Papers: Fed boat bought with fishermen’s fines used for fun

Posted Feb. 17, 2012, at 3:44 p.m.

BOSTON — A luxury undercover boat purchased with fines collected from fishermen was used by federal fishery police to visit dockside restaurants and for high-speed “pleasure cruising,” according to documents released Friday.

The National Oceanic and Atmospheric Administration bought the 35-foot boat for about $300,000, so its law enforcement officers could secretly monitor whether whale watch boats off the coast of Washington state were harassing the animals.

But the documents indicate the boat was rarely used for official business.

“It was a fishermen-funded party boat for bureaucrats,” U.S. Sen. Scott Brown said on the Senate floor Friday.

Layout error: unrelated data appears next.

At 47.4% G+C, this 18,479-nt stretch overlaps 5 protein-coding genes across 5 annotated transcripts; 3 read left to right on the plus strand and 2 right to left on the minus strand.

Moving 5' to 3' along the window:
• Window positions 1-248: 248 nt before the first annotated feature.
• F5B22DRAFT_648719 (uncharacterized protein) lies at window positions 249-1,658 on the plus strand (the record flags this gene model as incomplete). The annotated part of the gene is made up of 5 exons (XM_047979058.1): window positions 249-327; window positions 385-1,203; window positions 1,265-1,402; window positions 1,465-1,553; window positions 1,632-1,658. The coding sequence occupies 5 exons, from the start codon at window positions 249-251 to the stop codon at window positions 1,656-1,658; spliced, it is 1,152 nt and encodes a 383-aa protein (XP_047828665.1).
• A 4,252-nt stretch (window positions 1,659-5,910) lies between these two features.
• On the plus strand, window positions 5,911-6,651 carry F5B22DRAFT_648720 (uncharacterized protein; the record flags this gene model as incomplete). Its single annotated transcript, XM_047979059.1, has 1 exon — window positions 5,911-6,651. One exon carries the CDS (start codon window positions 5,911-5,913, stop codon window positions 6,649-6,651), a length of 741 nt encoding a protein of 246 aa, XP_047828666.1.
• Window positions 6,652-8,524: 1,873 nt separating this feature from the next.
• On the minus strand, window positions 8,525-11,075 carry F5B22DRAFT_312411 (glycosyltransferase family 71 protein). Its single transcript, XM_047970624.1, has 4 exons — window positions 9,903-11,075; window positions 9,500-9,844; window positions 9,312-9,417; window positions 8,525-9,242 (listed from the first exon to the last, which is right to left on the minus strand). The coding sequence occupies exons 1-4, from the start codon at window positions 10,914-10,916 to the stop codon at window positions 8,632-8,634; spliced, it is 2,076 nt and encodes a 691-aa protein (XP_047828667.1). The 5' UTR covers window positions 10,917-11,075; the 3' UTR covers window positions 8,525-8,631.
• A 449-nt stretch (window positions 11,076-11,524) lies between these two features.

The Massachusetts Republican’s office obtained the November 2011 documents after a Freedom of Information Act request.

The purchase of the boat was first disclosed in July 2010, as part of an ongoing audit by the Inspector General of the U.S. Commerce Department on how the millions in fines paid by fishermen were being used.

The audit uncovered broad mismanagement of the money; NOAA has since reformed how the fines are handled.

On Friday, Brown said the boat was a symbol of wasteful Washington spending and NOAA’s damaged relationship with fishermen. He repeated his request that President Barack Obama fire NOAA Chief Jane Lubchenco.

“This needs to change and accountability starts at the top,” he said. “If not now, when? If not for this, then for what?”

NOAA didn’t immediately respond to a request for comment.

The agency’s law enforcement office can levy fines as large as six figures for violations of the nation’s complicated fisheries laws, which regulate things such as where fishermen can fish and at what times, what gear they can use and how they must report their catch.

 

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